NATO To Use Cyber Effects in Defensive Operations

NATO steps up rhetoric on the use of cyber with nations' cyber weapon capabilities to be integrated into NATO missions and operations.

Anita Hawser
10 November 2017
The cyber defense team at Pease National Air Guard Base (US Air National Guard photo illustration by Staff Sgt. Kayla Rorick)



IIntegrating cyber warfare into combatant commands so it can be used both offensively and defensively in operations is the ambition of most modern militaries. The US has made no secret of the fact that in addition to air strikes, it is also conducting cyber operations to try and defeat ISIS or Daesh in Syria and Iraq.

Little is known about the nature of these operations, but they probably entail attempts to disrupt Daesh’s command and control networks, military-related critical infrastructure and weapons capabilities, as well as information warfare; using social and other media to try and counteract Daesh’s message and online propaganda.

Other countries like the Netherlands and the UK have spoken openly about using cyber both offensively and defensively, and now NATO is talking about cyber, and not just in terms of defending NATO military networks against attacks.

Whilst NATO cannot develop offensive cyber capabilities, it is possible within the framework of coalition operations that it could be done unilaterally, multilaterally or bilaterally by countries. NATO Secretary-General Jens Stoltenberg suggested that at this week’s meeting of NATO Defence Ministers in Brussels.

“We must be just as effective in the cyber domain as we are on land, at sea and in the air, with real-time understanding of the threats we face and the ability to respond however and whenever we choose,” he stated at a press conference following the meeting of ministers.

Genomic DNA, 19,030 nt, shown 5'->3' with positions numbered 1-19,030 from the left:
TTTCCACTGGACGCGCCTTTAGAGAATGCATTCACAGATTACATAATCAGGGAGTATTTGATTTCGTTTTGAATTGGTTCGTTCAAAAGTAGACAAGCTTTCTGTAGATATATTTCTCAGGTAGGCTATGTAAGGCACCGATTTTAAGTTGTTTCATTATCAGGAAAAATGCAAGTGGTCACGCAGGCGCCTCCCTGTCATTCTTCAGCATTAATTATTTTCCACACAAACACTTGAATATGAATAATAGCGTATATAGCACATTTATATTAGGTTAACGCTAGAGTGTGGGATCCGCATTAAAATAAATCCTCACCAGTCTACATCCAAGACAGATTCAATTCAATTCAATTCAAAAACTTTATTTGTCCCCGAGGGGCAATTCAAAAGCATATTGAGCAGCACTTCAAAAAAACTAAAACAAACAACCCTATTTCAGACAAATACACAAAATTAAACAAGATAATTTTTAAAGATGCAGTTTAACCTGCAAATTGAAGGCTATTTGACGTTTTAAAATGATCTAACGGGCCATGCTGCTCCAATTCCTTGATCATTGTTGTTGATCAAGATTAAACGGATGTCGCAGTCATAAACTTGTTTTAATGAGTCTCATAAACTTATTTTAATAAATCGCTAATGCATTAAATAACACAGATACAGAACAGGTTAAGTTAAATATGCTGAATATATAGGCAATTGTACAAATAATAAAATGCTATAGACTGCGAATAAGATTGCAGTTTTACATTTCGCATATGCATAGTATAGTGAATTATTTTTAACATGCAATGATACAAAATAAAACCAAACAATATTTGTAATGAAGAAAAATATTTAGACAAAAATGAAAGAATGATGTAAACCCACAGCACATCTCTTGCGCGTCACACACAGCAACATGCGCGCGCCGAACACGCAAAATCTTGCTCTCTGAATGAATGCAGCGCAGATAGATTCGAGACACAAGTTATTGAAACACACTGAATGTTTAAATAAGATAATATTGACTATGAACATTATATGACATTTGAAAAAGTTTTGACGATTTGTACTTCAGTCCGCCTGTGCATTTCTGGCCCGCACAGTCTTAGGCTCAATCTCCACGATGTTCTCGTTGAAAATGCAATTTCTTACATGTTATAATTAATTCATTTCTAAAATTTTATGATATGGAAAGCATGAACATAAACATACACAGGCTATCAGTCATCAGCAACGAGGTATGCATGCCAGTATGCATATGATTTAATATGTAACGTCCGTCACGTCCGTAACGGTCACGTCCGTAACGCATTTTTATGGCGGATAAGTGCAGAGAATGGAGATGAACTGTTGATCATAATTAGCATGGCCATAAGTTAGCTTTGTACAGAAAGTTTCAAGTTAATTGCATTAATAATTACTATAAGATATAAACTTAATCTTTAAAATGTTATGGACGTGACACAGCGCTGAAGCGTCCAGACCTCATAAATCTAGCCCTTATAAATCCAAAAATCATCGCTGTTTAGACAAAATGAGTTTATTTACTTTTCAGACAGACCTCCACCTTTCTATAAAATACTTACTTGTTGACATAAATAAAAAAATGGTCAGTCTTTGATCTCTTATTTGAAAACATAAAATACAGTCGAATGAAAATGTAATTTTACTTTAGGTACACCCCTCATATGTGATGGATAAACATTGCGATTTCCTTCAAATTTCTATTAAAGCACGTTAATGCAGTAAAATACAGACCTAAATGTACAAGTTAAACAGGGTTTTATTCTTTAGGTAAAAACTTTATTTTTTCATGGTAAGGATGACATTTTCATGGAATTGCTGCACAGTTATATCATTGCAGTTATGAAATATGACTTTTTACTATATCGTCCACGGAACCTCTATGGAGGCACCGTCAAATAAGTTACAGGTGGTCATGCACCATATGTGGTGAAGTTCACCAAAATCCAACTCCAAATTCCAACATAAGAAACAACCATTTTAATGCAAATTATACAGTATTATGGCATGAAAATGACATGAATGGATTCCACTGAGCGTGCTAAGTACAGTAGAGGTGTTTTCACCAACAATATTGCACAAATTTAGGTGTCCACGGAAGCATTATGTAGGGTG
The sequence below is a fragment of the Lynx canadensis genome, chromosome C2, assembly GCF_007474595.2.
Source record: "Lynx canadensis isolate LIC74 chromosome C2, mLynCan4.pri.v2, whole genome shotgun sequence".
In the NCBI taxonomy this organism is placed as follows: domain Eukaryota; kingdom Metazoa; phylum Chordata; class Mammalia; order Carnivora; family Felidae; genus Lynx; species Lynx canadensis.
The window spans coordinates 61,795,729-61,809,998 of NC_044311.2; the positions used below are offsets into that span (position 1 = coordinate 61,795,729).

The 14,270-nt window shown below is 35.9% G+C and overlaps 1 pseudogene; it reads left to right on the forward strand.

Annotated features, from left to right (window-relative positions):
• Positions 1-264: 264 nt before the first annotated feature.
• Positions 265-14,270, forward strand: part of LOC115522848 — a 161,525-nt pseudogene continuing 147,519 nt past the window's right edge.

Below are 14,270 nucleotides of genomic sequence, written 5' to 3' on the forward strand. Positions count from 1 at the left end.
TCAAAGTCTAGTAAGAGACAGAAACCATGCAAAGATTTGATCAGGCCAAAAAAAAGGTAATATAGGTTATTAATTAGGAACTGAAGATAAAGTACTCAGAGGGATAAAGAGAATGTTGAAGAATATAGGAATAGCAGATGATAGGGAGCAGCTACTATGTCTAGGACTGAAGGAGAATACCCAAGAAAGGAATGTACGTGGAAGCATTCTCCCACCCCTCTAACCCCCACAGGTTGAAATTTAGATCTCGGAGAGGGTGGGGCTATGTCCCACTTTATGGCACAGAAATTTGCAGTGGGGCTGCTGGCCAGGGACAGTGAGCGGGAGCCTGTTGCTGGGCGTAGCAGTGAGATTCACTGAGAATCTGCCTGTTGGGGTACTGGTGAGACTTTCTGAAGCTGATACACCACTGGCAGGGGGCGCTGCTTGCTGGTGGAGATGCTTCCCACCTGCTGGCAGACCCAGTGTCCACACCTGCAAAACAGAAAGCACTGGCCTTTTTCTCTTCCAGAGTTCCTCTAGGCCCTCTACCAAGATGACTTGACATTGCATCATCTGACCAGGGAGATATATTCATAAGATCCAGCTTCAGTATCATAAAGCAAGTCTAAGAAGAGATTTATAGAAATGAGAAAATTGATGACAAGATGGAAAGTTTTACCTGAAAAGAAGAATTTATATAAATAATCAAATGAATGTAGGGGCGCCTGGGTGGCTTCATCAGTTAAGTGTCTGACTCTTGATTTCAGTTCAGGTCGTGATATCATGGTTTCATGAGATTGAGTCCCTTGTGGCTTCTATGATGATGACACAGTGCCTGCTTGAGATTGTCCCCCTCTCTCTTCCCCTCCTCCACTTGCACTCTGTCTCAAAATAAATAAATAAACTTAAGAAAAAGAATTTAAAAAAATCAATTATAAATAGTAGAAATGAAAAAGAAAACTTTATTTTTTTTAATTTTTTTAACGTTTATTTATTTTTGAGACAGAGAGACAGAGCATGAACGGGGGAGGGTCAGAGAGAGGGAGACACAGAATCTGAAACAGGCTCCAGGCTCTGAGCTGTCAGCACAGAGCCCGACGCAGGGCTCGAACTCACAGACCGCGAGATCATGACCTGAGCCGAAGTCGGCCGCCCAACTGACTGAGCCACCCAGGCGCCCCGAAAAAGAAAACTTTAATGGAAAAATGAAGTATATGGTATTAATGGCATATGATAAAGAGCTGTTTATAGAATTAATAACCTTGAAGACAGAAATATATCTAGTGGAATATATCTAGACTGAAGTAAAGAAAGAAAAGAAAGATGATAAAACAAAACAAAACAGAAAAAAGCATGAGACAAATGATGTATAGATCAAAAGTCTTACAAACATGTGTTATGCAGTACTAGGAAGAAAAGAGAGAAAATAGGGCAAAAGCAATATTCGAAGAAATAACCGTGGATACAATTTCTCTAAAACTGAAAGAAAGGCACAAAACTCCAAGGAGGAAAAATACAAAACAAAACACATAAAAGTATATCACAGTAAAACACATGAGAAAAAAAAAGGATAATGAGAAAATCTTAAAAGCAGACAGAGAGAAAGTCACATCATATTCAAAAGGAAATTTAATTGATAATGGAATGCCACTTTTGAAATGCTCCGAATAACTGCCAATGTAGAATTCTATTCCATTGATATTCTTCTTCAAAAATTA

At the meeting, Defence Ministers agreed to create a new Cyber Operations Centre as part of the outline design for the adapted NATO Command Structure. “This will strengthen our cyber defences,” says Stoltenberg, “and help integrate cyber into NATO planning and operations at all levels. We also agreed that we will be able to integrate Allies’ national cyber capabilities into NATO missions and operations. While nations maintain full ownership of those capabilities, just as Allies own the tanks, the ships and aircraft in NATO missions.”



NATO Secretary General Jens Stoltenberg: Using cyber capabilities may be a more proportionate response (Photo courtesty of NATO)




Reading between the lines, that suggests that NATO may not develop cyber offensive capabilities itself, but that it will happily leverage those of its Allies in NATO operations. As Stoltenberg pointed out, “NATO is a defensive alliance, whose actions are subject to political oversight and international law.”

The Tallinn Manual, authored by 19 international law experts, looks at how existing international law applies to the cyber domain. It concludes that international law is applicable to cyber, just as it is in the physical realm, with states having both rights and bear obligations under international law.

The applicabiity of international law in the cyber domain, hasn’t really been put to the test, however. Whilst cyber attacks in Ukraine, Estonia and the West (WannaCry), which impacted the functioning of government networks and public infrastructures, have been attributed to states like Russia and North Korea, other than the Stuxnet virus, which was purportedly developed by the US and Israel to use against Iran's nuclear reactors, little is known about the West or NATO member countries’ cyber offensive capabilities and their use  of them to date.